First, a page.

• In terms of available funds for maintenance, repairs, and improvement of levees after this last flooding or other flood disasters, there are many other alternatives.  The recent Iraq Supplemental bill Congress passed and the President signed provided robust authorities and appropriations (hundreds of millions) to USACE and NRCS to assist in repair of levees and other structural flood control works, funds under the Public Assistance program of the Disaster Relief Act, as well as the provisions of PL 84-99 where USACE repairs many local levees at 100% federal costs.  There are also ongoing authorities in USACE and NRCS for structural works. Finally the USACE has been given additional authorities and oversight of levees in the 2007 Water Resources Development Act (WRDA), which establishes a levee safety program that is overseen by the USACE.
  • Since its inception, community demand of eligible, cost effective projects for Pre-Disaster Mitigation grants to assist with non-structural projects has far outstripped the funds available.  Communities throughout the country are implementing the Disaster Mitigation Act of 2000, which requires the development and adoption of local hazard mitigation plans, which is being done throughout the country.  The number of communities now eligible for PDM funds (and thus the demand) will increase by several hundreds, if not by thousands.  Creating a whole new category of eligibility will increase competition for these scarce resources, just as communities have finished the requirements and begin to apply for PDM grants.
  • Although one justification the supporters of the Pryor amendment use is it that it caps the amount of funds available at 25% of PDM monies, the mere opening of a FEMA mitigation program could result in the increase of the cap in future years, and could even result in the opening of FEMA’s other four mitigation programs to the same type of structural project activity.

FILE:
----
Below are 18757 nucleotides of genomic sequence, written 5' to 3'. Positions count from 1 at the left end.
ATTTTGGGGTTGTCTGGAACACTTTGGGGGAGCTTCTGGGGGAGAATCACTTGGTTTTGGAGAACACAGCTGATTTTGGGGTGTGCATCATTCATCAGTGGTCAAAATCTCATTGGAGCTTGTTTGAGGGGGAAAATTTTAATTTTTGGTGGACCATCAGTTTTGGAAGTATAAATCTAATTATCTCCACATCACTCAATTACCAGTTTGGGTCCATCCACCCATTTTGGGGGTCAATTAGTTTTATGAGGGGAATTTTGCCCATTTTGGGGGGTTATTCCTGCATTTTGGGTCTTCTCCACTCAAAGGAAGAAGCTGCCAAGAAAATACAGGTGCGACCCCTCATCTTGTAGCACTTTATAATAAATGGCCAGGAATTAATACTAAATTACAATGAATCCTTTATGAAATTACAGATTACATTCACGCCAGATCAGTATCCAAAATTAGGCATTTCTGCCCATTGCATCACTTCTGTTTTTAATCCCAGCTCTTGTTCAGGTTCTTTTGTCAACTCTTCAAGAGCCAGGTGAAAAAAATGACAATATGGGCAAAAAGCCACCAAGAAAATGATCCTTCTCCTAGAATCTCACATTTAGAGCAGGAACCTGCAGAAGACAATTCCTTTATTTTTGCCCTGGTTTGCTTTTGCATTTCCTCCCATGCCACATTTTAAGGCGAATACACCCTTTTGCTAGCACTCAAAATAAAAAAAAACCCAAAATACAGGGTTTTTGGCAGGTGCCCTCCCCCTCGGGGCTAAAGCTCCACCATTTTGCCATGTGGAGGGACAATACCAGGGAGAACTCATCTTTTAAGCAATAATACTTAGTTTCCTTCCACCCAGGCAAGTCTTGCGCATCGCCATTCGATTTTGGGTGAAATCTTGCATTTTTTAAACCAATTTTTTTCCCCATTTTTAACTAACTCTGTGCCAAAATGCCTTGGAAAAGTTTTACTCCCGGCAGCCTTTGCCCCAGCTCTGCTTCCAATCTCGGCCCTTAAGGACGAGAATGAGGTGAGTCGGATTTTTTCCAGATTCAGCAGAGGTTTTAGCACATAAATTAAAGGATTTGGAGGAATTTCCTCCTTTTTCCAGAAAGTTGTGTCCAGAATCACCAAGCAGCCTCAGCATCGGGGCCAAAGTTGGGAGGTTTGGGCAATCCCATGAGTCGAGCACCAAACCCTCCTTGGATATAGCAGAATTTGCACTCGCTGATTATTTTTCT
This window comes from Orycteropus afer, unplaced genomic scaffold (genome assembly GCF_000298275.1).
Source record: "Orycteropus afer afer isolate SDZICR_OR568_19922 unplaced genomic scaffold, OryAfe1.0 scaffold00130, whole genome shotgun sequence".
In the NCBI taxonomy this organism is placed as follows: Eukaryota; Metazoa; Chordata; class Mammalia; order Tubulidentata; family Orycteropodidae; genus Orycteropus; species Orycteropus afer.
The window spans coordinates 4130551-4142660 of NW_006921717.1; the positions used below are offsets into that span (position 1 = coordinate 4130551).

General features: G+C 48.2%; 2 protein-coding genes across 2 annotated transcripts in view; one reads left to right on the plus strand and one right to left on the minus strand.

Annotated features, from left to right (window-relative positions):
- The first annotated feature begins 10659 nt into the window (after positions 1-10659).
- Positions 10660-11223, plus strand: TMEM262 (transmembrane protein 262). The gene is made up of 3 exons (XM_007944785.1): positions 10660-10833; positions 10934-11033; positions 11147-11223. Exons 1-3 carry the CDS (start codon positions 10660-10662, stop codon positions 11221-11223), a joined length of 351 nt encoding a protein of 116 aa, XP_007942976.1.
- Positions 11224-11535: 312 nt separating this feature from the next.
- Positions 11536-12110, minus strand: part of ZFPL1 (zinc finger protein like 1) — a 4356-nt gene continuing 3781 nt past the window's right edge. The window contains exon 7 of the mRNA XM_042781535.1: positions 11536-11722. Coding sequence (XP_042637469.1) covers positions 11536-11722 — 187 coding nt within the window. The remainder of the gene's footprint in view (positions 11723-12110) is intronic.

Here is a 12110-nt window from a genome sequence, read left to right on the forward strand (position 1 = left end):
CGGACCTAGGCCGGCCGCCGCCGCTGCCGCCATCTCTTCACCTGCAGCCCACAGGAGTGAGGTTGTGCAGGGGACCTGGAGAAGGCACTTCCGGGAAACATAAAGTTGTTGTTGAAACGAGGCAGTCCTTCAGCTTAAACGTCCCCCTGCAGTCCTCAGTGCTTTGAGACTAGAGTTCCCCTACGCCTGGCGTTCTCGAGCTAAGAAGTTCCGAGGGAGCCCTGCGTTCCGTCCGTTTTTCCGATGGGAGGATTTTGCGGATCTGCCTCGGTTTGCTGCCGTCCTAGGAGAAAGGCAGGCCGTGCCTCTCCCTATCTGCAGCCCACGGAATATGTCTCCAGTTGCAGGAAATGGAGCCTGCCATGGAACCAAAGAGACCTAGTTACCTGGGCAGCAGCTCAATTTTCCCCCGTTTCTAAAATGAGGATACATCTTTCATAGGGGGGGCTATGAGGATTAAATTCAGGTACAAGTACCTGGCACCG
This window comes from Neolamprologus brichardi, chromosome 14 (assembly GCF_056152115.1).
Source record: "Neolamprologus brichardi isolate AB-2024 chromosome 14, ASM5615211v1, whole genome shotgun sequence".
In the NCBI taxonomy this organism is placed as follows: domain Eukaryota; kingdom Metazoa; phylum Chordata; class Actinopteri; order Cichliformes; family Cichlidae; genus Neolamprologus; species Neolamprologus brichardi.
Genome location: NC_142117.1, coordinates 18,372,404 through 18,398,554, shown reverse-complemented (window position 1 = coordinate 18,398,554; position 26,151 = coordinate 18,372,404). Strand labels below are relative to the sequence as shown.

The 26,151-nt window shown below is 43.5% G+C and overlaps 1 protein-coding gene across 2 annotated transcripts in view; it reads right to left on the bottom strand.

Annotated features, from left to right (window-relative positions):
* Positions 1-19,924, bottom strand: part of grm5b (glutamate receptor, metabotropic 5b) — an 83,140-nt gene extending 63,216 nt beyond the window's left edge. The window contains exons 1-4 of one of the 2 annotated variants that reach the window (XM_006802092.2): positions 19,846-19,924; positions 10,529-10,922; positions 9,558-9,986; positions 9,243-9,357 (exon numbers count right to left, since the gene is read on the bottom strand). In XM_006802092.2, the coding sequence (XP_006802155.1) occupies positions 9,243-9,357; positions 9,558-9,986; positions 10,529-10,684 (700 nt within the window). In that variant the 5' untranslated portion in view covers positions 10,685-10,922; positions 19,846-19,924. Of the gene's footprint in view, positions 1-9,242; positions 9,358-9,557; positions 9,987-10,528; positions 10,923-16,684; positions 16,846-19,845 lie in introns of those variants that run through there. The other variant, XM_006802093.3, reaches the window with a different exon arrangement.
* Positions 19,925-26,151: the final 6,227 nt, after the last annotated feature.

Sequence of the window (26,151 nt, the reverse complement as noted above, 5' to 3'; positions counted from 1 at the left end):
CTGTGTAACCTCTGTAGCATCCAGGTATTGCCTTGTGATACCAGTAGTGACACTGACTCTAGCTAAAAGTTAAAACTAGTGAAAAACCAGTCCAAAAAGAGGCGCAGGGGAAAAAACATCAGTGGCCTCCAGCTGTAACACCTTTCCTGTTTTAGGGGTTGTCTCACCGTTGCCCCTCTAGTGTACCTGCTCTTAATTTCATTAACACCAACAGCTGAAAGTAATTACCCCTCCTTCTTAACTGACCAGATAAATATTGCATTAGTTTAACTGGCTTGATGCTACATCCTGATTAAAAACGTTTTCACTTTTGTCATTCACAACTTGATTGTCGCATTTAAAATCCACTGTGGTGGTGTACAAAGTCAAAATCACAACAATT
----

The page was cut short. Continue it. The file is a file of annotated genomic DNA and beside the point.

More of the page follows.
• Given the large cost of structural flood protection projects (these tend not to be scaleable such as non-structural mitigation projects), even single projects often exceed the entire PDM annual national appropriation (in FY 08 the appropriation averaged less than $2 million/state), so adding structural measures as eligible projects under PDM will immediately overwhelm this program.  Given these high project costs, ASFPM would expect pressure to eliminate the 25% cap.
  • Concerns and issues related to the 2008 Midwest Floods are not really tied to this reauthorization, and unlike the sentiment expressed when the amendment was offered, the amendment is actually harmful in future large events like this.  This 2008 Midwest flood would have been much worse were it not for the 12,000 plus buyouts and elevation of buildings in high risk flood hazard areas that FEMA accomplished after the 1993 Great Midwest floods using FEMA’s non-structural mitigation programs.  There are many success stories circulating in the media about some of the successful non-structural projects that occurred such as the buyout and relocation of the entire communities of Valmeyer and Grafton, Illinois.  Neither is experiencing a fraction of the problems and damage this time around.